The Short-Term Insurance Industry – Elix-IRR
Article Synopsis :
Increasing regulation, tight competition, and customer demand for new digital capabilities such as online self-service, price comparison, and social networking are combining to put the operational squeeze on general insurers.
In “The Short-Term Insurance Industry: Organising by Common Capability”, the Elix-IRR team demonstrates how insurance companies, particularly short-term insurers, are transforming to remain competitive in an increasingly challenging market. The paper primarily focuses on:
- The pitfalls of legacy organisational structures
- How claims efficiency relies upon an organisation’s IT infrastructure
- The benefits of consolidating operating models by common capability
- Successful examples of transformation programmes in the insurance industry
- What insurance organisations can learn from other industries
Market forces are prompting organisations to change business and operating models, ranging from tweaks to complete overhauls. Critical success factors identified and discussed in the report are:
- Implementation of effective governance structures and reporting systems
- Investment in processes and technologies to comply with new regulations
- Unconstrained thinking with respect to operating models, existing and new
- “Total cost to serve” as a KPI, taking into account both cost of claims and operating costs
- Tighter alignment of IT investment to business strategy to meet evolving customer demands
- Shared-service options to reduce overall operating expenses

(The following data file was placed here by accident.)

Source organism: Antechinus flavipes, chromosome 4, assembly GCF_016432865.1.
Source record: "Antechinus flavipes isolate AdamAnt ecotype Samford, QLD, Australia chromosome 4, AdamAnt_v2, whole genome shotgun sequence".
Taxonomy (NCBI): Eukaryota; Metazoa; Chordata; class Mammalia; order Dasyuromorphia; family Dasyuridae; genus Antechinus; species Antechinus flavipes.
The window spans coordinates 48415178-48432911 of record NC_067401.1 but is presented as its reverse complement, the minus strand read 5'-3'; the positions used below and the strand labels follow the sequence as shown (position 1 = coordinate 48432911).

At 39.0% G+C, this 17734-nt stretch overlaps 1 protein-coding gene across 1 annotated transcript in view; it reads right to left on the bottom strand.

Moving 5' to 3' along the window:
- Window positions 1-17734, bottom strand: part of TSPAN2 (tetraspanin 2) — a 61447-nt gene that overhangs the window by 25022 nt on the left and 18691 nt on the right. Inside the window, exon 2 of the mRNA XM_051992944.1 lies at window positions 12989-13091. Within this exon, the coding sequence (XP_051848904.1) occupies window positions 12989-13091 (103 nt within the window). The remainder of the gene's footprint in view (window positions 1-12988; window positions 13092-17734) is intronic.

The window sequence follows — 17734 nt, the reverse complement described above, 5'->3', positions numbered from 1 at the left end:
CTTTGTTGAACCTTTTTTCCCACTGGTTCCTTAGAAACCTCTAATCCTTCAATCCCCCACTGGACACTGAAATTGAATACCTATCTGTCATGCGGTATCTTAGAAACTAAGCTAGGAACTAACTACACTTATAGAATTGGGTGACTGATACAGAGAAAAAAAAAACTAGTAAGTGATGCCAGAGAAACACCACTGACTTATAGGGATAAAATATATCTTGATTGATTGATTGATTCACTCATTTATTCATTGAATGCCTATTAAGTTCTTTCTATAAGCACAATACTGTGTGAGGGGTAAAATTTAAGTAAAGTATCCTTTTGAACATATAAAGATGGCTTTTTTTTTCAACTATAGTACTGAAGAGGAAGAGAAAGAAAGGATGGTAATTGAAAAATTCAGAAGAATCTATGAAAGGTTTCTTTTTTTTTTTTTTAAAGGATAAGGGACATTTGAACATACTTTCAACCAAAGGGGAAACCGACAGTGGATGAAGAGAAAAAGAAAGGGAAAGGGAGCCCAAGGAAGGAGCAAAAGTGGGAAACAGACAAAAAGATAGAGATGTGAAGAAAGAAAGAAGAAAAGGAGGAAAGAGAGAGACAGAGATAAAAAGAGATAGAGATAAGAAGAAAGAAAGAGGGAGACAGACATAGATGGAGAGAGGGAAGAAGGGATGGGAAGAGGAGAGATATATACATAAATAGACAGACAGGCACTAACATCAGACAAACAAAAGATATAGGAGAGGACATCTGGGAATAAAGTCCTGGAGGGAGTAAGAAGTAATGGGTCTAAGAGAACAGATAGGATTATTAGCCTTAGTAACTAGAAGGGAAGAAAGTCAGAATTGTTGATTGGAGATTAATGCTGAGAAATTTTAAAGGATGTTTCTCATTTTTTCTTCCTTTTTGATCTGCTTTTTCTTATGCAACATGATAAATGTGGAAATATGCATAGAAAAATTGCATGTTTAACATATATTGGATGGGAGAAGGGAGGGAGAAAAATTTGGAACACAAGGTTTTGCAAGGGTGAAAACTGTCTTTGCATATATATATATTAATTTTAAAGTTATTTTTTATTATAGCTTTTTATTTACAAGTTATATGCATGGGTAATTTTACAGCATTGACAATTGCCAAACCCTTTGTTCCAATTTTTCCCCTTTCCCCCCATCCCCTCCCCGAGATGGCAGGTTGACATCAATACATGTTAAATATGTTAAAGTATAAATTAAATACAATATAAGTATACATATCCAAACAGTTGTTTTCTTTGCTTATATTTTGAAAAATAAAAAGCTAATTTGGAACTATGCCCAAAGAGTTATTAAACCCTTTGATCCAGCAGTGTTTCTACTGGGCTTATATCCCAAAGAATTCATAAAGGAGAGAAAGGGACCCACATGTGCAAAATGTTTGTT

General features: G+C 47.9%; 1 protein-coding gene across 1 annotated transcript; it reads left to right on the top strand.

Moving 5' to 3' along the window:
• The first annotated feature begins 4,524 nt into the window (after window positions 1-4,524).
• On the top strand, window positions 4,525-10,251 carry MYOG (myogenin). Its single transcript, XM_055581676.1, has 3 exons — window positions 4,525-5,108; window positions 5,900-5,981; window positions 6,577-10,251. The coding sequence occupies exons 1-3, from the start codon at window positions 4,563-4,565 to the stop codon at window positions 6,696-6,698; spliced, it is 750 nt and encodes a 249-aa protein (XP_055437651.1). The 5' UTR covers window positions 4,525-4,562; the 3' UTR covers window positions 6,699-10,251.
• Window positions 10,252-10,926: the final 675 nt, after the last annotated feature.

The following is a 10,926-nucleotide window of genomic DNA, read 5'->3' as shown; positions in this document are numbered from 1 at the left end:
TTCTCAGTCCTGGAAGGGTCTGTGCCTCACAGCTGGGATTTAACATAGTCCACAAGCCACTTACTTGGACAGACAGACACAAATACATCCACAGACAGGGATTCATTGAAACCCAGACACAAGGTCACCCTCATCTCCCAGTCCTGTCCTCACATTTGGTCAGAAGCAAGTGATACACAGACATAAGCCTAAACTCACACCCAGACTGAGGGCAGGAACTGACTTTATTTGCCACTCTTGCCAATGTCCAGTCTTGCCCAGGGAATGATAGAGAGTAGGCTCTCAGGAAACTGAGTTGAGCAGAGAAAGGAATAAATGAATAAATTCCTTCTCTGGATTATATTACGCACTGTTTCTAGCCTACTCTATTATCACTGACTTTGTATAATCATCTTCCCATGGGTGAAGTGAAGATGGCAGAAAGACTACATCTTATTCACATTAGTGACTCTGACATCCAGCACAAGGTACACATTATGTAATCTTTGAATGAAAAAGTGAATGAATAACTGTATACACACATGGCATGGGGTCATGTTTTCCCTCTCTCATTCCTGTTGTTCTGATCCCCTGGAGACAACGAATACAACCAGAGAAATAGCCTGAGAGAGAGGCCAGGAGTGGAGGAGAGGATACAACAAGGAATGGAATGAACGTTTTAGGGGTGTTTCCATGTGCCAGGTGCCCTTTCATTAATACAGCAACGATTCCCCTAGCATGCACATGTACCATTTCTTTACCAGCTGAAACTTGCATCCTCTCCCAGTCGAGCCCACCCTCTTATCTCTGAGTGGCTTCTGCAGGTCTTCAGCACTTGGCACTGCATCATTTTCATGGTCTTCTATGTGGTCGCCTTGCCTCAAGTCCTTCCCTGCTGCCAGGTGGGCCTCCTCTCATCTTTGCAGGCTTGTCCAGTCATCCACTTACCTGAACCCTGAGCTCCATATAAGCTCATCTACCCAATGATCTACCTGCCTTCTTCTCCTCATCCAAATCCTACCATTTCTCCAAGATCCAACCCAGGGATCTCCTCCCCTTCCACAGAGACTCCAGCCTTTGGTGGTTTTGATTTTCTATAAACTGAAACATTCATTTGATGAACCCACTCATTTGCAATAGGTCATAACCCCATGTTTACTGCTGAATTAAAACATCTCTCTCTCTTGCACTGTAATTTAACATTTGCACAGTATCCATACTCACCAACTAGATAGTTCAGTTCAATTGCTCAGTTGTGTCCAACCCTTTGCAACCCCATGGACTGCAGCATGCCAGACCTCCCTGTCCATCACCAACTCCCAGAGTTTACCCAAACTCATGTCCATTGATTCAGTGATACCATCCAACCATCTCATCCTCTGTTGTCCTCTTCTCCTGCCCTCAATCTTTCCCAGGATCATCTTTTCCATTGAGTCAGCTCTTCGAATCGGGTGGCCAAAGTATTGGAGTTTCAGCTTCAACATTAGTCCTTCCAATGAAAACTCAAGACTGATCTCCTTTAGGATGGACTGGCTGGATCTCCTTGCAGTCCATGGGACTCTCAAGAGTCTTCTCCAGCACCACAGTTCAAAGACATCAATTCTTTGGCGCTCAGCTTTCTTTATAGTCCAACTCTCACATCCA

Examples of successful transformation programmes within the insurance industry by Lloyds, Aviva, Aegon, Direct Line, and Zurich related to customer service and claims management are shared.
Out-of-industry examples of transformation from Virgin, Cisco, Boeing, and Mercer are included to help insurance readers expand their thinking around the possible.
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Digital Insurer's Comments80% of insurance investments in IT over the last twenty years have gone to the back office. The problem is insurance IT is becoming a front-office game and siloed legacy systems impede more than enable.
As an insurance executive a good question to ask yourself is: if I were to start my business from scratch today, with only my existing customer base, what would my operating model and supporting IT look like? You wouldn’t be running your own data center, for starters. You may also be renting most of your apps, probably spending more on IT overall with a far smaller in-house IT department.
Organisations that take a step back, critically evaluating their current business and operating models, challenging the ‘norm’ or traditional way of doing things, are better placed to make the bold, innovative decisions required to thrive in the digital age.
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